September 28, 2023

#08-346: All Stories Are Anansi's

A computer-generated image of Anansi (Wikipedia)

Note: This story asserts that without stories, there is no civilization. Learn how the tricky trickster god Anansi brought the power of storytelling to society.

Get Ready: What role do stories play in your life? Or in a culture?

The Akan people of West Africa have a trickster god named Anansi, which in their language means "Spider." He sometimes does appear as a spider, but sometimes as a human or even a god.

His father was Nyame, the creator and sky god, and his mother the Earth goddess Ya Nsia. He chose to live in his mother's domain, our blue-green earth.

Here on earth, there were animals and people--but the people were little different from the animals: they had no civilization and no stories.

So Anansi tricked his father into giving the people (whom Nyame despised) civilization. Here's how he did it: He said he would give his father the thing he wanted most, but Nyame would not tell Anansi what that was.

So Anansi disguised himself in a cloak of bird feathers and eavesdropped on a party his father was having with a billion other gods, planets, stars, and so on.

"What I really want," Nyame said to them, "is the moon, sun, and darkness, which I put away after the creation and have now lost."

Anansi took this knowledge to his friend Onini, the python--who just happened to have these exact items in a bag at the bottom of the underground lake where he lived! Anansi gratefully took these back to his surprised father, who gave the people civilization--farming, towns, and so on--but no stories. And without stories there was no culture.

So Anansi asked Nyame to set him another test to win all the stories. Nyame gave him what seemed impossible tasks: "Bring me," he said, "the python, the hornets, the leopard, and the fairy Mmoatia."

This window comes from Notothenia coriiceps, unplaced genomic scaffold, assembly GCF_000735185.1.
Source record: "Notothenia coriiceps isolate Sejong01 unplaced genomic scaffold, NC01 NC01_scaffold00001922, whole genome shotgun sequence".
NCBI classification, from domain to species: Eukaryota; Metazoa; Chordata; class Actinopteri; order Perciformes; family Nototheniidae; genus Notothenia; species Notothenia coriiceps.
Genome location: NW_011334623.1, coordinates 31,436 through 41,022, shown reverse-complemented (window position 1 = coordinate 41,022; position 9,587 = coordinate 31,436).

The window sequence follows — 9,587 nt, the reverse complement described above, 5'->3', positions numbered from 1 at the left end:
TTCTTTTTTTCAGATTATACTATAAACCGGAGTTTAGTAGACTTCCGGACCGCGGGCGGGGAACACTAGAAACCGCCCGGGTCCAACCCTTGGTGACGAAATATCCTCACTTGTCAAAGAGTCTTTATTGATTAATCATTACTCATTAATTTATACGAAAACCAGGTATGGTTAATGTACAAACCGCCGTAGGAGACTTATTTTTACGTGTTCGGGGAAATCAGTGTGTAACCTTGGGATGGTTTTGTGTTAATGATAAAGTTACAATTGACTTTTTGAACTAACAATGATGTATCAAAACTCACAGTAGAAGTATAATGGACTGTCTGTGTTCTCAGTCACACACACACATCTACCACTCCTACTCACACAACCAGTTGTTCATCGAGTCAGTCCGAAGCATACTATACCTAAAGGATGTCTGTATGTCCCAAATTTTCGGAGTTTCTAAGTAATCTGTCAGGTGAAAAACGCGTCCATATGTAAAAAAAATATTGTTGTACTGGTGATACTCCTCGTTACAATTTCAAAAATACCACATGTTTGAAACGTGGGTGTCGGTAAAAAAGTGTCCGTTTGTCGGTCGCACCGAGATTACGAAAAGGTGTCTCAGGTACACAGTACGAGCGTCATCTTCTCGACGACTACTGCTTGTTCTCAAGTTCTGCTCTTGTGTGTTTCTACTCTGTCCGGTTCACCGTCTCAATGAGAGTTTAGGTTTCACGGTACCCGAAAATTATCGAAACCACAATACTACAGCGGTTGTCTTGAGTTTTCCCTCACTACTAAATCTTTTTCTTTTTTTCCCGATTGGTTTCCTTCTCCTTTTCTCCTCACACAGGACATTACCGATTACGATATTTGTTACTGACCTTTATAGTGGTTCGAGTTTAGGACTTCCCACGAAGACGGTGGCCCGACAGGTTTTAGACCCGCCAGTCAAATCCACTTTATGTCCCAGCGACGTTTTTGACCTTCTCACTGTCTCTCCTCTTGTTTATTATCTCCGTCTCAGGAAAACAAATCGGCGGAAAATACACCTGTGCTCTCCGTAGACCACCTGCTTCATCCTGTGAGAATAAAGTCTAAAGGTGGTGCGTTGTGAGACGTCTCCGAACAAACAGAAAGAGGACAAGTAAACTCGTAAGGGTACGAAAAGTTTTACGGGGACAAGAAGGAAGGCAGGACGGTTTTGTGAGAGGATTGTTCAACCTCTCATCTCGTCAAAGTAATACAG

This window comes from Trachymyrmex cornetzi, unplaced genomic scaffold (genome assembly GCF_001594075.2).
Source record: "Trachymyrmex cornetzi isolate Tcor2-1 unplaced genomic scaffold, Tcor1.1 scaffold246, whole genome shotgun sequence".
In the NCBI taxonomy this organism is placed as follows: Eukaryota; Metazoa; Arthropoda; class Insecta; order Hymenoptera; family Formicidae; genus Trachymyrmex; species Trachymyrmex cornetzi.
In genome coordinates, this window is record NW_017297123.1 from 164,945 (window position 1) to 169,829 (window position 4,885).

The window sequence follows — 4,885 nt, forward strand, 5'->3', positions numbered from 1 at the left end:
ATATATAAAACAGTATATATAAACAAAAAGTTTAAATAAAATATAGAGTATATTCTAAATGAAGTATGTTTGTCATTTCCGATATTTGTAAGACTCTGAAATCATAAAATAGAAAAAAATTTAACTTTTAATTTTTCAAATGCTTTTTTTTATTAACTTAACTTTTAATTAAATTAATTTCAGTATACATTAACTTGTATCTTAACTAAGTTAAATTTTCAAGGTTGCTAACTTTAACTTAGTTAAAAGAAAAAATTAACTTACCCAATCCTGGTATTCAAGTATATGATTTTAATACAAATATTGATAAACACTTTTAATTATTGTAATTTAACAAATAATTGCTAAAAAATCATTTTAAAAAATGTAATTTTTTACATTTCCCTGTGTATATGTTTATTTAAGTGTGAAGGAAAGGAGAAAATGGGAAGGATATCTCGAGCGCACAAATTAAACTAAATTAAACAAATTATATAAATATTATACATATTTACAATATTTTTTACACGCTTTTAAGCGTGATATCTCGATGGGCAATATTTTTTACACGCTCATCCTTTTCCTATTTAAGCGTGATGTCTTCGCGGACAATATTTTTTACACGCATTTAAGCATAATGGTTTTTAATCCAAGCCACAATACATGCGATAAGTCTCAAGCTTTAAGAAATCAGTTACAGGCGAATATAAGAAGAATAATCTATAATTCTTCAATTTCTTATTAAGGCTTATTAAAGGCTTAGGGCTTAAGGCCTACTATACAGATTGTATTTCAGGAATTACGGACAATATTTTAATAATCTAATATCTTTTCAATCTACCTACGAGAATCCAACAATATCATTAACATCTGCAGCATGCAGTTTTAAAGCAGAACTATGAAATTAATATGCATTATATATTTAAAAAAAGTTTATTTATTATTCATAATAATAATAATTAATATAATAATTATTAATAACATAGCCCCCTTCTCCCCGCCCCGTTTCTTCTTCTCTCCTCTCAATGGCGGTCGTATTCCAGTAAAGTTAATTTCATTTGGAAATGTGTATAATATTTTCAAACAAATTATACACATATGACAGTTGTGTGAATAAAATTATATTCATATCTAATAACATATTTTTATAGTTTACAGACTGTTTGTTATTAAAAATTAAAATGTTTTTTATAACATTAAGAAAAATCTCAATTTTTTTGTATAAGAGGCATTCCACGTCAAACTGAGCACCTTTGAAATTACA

And tricky Anansi did this, too. He tricked his friend the python into lying alongside a branch to see which was longer--then tied him to it and gave it to his father. He tricked the hornets by throwing water on them and saying it was raining, they had better get into the gourd he carried. And they did, and he gave it to his father. The leopard was easy: Anansi simply dug a hole and covered it with brush, and the leopard fell in. Anansi tied him up and gave him to his father. Finally, he tricked the fairy by making a doll and putting sticky gum on it; when she hugged it, she was trapped, like Brer Rabbit and the Tar Baby (see Lessons #08-185 and #08-186), and he gave her to his father..

When he had given these all to his father, his father released the stories.

That is why the people, "Aay all stories are Anansi's."


Practice: Match the term to its definition:

Term Definition
  1. cloak
  2. despised
  3. domain
  4. eavesdropped
  5. fairy
  6. gourd
  7. gum
  8. hornets
  9. python
  10. trickster god
  1. an outer coat
  2. the hollowed-out shell of a vegetable like a pumpkin
  3. stinging insects, worse than bees
  4. area of control
  5. a small human-like creature
  6. a sticky substance found in some trees
  7. listened in
  8. one who opposes other gods
  9. hated
  10. a giant kind of snake

Answers are in the first comment below.

Submitted to the Shenzhen Daily for September 28, 2023

1 comment:

  1. Answers to the Practice: 1. a; 2. i; 3. d; 4. g; 5. e; 6. b; 7. f; 8. c; 9. j; 10. h